I have sent in three new job applications since Monday. Good, right? The one I submitted online had someone called me yesterday between 5 and 5:30. And left a message since my husband never answers the phone unless he recognizes the name and wants to talk to them (so, rarely). I called her back this morning.
I talked to her while I was putting away the breakfast cereal, rinsing the dishes, and folding laundry, because I find that I am less nervous if I am doing too things at once. Or maybe I'm just too nervous to sit still. It probably doesn't qualify as a job interview, more of a screening. I'm not a good interviewee (have I said that before?), and I'm probably even worse over the phone. It's very possible that she decided she didn't want me after a couple of sentences, but continued just to be polite. It's also possible that one of my rambling run-on sentences contained something that turned her off. Maybe when I said "stay-at-home mom" (a phrase I hate, but seems to be the most commonly used way to describe being primary day-time caretaker of your children; better than "housewife," I guess. Ugh.) or maybe when I admitted I like the "flexibility of part-time." Let me just try to recall the way the interview--oops, screening--went.
Thank you for calling me back. I just wanted to find out a little more about what you're doing right now.
(rambling answer about doing some volunteering and mostly being the, you know, primary caretaker of my young children. forgot to mention grad school, for some reason. )
Okay. Are you interested in full-time or part-time?
Either. If the position is full-time (it was advertised that way), I want full-time.
Yes, but are you interested in part-time?
Er. Yes, I mean, whatever the position is. I would be willing to do part-time. Most of the positions I am applying for are full-time, so that is what I am thinking. I guess I like the flexibility of part-time, but I'm ready to work full-time. (I think I actually said,) I'm ready to get back in there.
Okay (seeming to chuckle), and what hours would you be interested in? Day, evening, weekend?
Er, any, really. My husband works from home, so we can arrange the schedule (blah, blah, blah).
Yes, but what's your preference?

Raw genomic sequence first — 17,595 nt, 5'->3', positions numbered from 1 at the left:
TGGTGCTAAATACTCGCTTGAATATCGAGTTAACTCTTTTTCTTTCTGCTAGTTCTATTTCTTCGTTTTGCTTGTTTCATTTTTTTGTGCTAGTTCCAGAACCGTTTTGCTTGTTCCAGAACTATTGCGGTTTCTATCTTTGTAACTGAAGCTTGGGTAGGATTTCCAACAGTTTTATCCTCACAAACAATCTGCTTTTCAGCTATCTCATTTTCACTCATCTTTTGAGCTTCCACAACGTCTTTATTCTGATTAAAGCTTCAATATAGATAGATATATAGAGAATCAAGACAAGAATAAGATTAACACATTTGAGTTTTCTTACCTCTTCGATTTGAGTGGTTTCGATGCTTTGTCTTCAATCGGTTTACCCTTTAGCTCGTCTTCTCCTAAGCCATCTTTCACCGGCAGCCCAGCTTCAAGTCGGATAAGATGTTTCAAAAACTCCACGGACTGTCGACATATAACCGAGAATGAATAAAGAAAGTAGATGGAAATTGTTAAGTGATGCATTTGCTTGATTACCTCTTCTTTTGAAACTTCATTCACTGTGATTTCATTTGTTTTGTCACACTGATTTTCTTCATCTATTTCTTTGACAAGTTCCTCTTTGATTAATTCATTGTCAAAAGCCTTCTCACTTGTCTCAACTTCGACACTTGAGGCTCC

I guess daytime hours would be better, but I'm flexible.
Okay, let's talk more about the last three jobs you've had.
(I did. Internship last year, blah, blah, blah, what I did there, paid through part of it, blah, blah, blah.)
And why did you leave that one? It says here (referring to my application, no doubt), "internship and semester ended"?
Yes, the internship ended. There weren't any paid positions available, so when the semester ended, I left. (I might have, but didn't, rambled a bit more here, because actually, this internship had some stress involved in it. The supervisor was a passive-aggressive weirdo who didn't know how to run a business, stopped paying me in March, but I stayed on to finish my hours even though I resented it. Sleepless nights. Long ranting, occasional crying sessions in my internship class. Wasn't going to talk about that.)
Okay, and the one before that?
(Rambling about how it was super part-time while I was at home with my kids, starting right after I had my first daughter. Consulting, teacher training, grant writing, blah blah, blah.)
And before that one?
Hmm. Before that (I did the grant thing for five years), I was the librarian at the same private school. (Explained, perhaps unnecessarily, that I had looked for public school jobs, but didn't find one, so took the librarian job.)
Ah, you didn't include the librarian job. (Did she sound triumphant? Like she'd caught me?)
(More rambling about how I tend to forget about that one because it kind of came in between things--between the real teaching job in NC and moving back here and having a baby.)